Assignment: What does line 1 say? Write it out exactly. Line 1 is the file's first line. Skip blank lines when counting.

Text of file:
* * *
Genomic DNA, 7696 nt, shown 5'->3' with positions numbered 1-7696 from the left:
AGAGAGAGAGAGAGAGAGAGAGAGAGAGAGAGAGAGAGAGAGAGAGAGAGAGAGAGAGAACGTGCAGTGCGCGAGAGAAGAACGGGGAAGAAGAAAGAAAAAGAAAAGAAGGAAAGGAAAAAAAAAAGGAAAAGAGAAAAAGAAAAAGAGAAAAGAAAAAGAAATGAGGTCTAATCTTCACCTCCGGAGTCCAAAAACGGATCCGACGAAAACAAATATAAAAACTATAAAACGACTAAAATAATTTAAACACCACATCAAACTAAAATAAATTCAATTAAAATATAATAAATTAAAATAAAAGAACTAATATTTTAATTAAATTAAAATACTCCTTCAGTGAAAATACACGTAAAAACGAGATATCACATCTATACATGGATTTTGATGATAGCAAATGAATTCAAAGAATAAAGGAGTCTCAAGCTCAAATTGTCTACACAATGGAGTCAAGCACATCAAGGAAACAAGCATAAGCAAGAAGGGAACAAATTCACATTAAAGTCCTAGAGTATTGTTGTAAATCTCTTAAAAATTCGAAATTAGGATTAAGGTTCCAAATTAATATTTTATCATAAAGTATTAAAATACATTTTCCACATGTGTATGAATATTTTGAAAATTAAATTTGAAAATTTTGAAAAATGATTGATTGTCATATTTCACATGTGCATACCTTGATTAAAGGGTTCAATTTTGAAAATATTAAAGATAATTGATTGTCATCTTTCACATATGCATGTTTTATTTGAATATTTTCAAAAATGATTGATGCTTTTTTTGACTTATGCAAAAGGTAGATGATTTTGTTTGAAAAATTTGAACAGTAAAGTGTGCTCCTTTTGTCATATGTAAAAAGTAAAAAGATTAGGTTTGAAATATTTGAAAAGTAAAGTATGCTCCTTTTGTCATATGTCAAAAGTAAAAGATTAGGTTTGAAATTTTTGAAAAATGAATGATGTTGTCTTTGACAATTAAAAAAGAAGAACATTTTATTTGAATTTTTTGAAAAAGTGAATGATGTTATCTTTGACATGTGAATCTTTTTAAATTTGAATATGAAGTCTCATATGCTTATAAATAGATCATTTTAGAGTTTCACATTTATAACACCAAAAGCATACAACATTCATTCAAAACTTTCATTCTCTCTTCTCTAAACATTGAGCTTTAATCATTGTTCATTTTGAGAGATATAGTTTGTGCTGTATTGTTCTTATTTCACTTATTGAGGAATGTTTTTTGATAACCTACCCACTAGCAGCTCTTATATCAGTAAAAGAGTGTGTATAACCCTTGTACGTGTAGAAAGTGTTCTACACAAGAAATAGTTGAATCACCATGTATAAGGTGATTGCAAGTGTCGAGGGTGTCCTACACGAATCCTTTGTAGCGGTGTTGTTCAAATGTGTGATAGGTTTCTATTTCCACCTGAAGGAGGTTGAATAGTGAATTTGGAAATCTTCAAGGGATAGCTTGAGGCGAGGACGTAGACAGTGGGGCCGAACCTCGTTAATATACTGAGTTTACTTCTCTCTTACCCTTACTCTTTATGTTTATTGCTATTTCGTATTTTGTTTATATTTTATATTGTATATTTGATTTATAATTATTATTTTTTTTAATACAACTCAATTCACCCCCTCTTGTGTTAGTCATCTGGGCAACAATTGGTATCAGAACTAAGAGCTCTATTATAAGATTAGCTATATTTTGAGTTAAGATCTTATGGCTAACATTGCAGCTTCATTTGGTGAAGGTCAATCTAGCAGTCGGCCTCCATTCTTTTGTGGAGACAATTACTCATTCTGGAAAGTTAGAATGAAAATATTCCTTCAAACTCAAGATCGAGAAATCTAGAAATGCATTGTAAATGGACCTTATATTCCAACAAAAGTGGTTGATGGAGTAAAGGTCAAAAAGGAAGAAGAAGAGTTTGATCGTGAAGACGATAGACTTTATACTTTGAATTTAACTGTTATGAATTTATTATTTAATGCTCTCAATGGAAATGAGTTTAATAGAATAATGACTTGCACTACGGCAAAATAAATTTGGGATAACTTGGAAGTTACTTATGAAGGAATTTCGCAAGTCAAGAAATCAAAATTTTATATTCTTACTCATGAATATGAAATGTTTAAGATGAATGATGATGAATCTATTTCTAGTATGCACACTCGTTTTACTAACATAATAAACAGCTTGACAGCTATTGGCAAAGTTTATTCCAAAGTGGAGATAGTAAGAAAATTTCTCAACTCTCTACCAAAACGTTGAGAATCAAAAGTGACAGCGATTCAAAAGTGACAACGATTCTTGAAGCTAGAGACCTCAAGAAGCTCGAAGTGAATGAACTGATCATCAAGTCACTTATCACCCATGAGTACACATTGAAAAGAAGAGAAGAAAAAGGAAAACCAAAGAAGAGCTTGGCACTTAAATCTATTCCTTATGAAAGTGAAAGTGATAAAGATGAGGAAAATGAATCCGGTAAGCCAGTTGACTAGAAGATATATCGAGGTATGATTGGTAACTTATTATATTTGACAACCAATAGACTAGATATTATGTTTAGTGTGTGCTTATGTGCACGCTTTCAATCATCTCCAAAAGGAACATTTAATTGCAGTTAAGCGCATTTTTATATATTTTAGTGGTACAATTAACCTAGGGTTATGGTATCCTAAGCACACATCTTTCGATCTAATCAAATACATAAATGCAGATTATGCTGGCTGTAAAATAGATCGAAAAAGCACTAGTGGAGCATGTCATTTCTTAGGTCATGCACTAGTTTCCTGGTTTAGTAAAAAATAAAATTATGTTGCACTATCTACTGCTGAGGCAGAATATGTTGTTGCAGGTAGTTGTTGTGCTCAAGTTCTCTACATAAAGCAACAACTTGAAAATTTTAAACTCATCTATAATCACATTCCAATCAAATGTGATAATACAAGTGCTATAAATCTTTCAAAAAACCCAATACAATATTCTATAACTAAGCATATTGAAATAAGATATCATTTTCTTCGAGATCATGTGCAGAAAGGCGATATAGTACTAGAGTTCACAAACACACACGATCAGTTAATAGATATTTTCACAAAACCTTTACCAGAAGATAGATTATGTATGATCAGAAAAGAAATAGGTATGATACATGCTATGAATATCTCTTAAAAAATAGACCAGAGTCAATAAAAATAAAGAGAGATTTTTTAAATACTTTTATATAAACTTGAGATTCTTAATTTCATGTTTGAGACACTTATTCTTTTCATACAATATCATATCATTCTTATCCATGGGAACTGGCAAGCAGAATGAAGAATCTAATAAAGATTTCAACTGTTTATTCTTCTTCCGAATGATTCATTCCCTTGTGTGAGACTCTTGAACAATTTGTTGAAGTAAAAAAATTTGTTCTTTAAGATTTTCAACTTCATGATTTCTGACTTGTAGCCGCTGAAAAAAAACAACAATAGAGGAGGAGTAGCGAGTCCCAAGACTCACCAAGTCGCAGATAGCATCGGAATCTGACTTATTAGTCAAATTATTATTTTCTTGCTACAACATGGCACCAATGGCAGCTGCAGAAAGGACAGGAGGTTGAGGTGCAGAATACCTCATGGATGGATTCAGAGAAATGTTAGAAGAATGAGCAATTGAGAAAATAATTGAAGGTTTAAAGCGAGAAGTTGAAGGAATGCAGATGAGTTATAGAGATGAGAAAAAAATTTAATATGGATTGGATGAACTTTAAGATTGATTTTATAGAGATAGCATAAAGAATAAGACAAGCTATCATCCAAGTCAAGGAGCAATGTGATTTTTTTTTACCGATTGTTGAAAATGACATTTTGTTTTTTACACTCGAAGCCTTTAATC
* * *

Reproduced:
Genomic DNA, 7696 nt, shown 5'->3' with positions numbered 1-7696 from the left: